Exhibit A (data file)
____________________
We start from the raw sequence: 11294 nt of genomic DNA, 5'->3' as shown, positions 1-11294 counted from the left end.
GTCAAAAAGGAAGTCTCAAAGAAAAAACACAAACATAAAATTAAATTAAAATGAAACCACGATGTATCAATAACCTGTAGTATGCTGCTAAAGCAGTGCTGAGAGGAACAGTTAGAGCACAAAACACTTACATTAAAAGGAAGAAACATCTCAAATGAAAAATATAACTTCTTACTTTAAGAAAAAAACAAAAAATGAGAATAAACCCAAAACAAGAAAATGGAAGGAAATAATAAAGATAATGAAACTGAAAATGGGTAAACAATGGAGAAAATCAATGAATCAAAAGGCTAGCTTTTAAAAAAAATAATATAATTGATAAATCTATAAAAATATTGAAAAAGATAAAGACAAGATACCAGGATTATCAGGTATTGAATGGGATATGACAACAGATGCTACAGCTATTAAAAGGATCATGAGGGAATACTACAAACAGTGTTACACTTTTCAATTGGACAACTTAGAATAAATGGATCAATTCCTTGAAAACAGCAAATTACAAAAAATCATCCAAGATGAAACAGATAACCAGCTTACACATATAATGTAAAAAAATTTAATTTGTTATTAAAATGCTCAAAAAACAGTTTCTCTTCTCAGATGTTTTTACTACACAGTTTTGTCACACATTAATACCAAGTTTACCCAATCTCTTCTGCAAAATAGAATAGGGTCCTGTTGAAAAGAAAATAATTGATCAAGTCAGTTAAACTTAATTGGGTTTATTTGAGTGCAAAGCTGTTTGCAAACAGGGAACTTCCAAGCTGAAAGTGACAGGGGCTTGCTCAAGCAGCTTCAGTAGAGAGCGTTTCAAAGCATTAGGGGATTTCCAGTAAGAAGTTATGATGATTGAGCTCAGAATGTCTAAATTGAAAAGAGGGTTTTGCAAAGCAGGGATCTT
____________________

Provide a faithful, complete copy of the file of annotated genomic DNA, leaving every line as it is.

We start from the raw sequence: 11294 nt of genomic DNA, 5'->3' as shown, positions 1-11294 counted from the left end.
GTCAAAAAGGAAGTCTCAAAGAAAAAACACAAACATAAAATTAAATTAAAATGAAACCACGATGTATCAATAACCTGTAGTATGCTGCTAAAGCAGTGCTGAGAGGAACAGTTAGAGCACAAAACACTTACATTAAAAGGAAGAAACATCTCAAATGAAAAATATAACTTCTTACTTTAAGAAAAAAACAAAAAATGAGAATAAACCCAAAACAAGAAAATGGAAGGAAATAATAAAGATAATGAAACTGAAAATGGGTAAACAATGGAGAAAATCAATGAATCAAAAGGCTAGCTTTTAAAAAAAATAATATAATTGATAAATCTATAAAAATATTGAAAAAGATAAAGACAAGATACCAGGATTATCAGGTATTGAATGGGATATGACAACAGATGCTACAGCTATTAAAAGGATCATGAGGGAATACTACAAACAGTGTTACACTTTTCAATTGGACAACTTAGAATAAATGGATCAATTCCTTGAAAACAGCAAATTACAAAAAATCATCCAAGATGAAACAGATAACCAGCTTACACATATAATGTAAAAAAATTTAATTTGTTATTAAAATGCTCAAAAAACAGTTTCTCTTCTCAGATGTTTTTACTACACAGTTTTGTCACACATTAATACCAAGTTTACCCAATCTCTTCTGCAAAATAGAATAGGGTCCTGTTGAAAAGAAAATAATTGATCAAGTCAGTTAAACTTAATTGGGTTTATTTGAGTGCAAAGCTGTTTGCAAACAGGGAACTTCCAAGCTGAAAGTGACAGGGGCTTGCTCAAGCAGCTTCAGTAGAGAGCGTTTCAAAGCATTAGGGGATTTCCAGTAAGAAGTTATGATGATTGAGCTCAGAATGTCTAAATTGAAAAGAGGGTTTTGCAAAGCAGGGATCTT